Strengthening Non-Resident Speculation Tax (NRST)

Ontario’s Non-Resident Speculation Tax (NRST) is a tax applied at the time of a home purchase by a foreign entity. Budget 2024 announces that the government is taking action to strengthen the NRST with amendments to support compliance and improve fairness. In addition, the government is taking steps to increase information sharing between provincial, federal and municipal governments.

Allowing for Lower Taxes on New Purpose-Built Rentals

To further encourage the development of purpose-built rental properties, effective immediately, Ontario is providing municipalities with the flexibility to offer a reduced municipal property tax rate on new multi-residential rental properties.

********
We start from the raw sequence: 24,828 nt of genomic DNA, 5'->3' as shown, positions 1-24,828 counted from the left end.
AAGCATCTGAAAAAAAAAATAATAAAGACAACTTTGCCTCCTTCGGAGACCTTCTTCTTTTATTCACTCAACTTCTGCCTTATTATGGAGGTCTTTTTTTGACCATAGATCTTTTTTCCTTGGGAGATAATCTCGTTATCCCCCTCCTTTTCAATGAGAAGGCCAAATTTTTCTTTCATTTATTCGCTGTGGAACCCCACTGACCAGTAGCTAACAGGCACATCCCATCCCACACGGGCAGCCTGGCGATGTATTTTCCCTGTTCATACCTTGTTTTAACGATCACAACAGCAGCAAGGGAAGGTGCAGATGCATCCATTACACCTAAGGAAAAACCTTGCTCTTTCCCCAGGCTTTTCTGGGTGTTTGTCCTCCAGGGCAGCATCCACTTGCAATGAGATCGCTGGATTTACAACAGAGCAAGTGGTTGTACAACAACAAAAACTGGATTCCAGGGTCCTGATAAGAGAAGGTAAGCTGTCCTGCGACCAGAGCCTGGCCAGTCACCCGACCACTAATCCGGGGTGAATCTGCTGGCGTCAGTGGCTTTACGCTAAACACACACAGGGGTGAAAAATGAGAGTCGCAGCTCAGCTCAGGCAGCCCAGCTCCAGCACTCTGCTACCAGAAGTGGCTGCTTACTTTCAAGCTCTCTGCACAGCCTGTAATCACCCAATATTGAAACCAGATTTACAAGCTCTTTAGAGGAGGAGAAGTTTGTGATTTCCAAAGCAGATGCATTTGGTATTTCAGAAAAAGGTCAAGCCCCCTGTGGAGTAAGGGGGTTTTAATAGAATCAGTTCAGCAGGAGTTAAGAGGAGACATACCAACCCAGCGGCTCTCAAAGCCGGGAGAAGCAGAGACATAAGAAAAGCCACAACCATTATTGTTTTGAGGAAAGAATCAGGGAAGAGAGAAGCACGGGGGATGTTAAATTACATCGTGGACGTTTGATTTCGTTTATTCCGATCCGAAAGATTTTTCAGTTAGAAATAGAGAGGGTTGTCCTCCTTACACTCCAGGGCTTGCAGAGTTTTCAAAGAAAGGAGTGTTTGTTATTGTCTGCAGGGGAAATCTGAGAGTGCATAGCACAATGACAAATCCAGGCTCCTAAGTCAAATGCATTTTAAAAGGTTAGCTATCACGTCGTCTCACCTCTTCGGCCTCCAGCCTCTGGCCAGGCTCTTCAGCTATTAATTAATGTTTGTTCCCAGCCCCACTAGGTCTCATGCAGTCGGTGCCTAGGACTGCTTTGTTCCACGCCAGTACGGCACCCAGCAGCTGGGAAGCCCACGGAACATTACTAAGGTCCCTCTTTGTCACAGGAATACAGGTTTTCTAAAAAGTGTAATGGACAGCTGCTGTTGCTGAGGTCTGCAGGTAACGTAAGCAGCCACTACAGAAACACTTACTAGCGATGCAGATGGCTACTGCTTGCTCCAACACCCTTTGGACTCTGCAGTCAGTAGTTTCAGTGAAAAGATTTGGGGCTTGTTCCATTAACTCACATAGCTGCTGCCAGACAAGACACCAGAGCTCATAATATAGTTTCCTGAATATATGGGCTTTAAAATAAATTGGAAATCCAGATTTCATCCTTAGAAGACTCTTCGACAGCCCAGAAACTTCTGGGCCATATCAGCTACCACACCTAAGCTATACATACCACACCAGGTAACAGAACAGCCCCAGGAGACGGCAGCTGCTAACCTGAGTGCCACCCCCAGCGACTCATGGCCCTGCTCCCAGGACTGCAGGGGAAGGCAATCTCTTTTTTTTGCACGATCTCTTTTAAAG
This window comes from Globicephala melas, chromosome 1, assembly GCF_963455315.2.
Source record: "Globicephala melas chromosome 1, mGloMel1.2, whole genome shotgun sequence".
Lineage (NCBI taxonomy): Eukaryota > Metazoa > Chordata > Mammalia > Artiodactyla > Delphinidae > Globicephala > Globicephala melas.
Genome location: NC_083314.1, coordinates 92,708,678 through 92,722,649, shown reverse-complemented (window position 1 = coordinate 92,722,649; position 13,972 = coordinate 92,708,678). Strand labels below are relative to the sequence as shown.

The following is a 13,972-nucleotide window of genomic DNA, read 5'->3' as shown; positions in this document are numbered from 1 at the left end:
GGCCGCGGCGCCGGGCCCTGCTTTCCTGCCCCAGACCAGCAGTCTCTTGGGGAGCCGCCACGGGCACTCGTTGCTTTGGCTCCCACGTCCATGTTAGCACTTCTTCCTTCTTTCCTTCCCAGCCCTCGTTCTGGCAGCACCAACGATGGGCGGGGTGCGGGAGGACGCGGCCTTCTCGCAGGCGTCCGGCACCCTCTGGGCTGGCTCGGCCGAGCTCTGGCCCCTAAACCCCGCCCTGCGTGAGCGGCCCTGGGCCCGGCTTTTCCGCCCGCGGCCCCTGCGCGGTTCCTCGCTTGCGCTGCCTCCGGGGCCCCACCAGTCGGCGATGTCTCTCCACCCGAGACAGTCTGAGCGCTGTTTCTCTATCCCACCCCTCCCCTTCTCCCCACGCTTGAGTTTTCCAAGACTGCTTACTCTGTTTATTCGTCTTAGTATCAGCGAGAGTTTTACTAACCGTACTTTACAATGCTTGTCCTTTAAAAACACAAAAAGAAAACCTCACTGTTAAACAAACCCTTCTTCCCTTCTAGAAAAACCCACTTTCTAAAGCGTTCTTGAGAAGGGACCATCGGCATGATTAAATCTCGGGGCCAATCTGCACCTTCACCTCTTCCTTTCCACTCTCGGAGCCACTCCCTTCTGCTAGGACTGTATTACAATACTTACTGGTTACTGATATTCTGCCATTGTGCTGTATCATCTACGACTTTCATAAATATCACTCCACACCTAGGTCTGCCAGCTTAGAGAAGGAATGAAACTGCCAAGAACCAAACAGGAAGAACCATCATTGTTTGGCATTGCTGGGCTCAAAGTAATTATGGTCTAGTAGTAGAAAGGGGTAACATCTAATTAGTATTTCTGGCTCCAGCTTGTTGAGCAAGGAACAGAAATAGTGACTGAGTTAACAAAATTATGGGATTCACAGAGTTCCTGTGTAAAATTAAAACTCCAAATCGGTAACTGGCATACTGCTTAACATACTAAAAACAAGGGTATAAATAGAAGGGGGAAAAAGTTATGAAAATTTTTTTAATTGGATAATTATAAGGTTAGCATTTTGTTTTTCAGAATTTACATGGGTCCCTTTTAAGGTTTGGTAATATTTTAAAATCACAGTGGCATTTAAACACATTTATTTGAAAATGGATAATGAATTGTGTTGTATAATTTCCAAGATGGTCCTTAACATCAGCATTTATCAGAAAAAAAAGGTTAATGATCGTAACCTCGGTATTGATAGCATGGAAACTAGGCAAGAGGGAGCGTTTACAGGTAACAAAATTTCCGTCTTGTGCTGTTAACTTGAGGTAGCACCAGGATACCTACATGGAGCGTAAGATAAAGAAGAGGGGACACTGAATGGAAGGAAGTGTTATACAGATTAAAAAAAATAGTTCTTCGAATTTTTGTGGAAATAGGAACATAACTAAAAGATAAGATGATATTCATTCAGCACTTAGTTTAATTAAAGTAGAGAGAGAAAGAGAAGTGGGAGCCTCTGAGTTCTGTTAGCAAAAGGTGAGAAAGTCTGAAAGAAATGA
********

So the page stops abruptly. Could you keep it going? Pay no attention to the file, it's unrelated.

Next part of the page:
Implementing a Target Benefit Pension Plan Framework

Target benefit pension plans provide a monthly stream of income in retirement at a predictable cost for employers. Multi-employer pension plans that provide target benefits are often created by a union or association within a specific industry, especially industries involving the skilled trades.

The government has been engaging with the sector over the past year on a permanent target benefit framework that builds on best practices for plan funding and governance and enhances communication with plan members. The government is now drafting proposed regulations that would support the framework. These proposed regulations will be made available for technical review by the sector in the summer of 2024.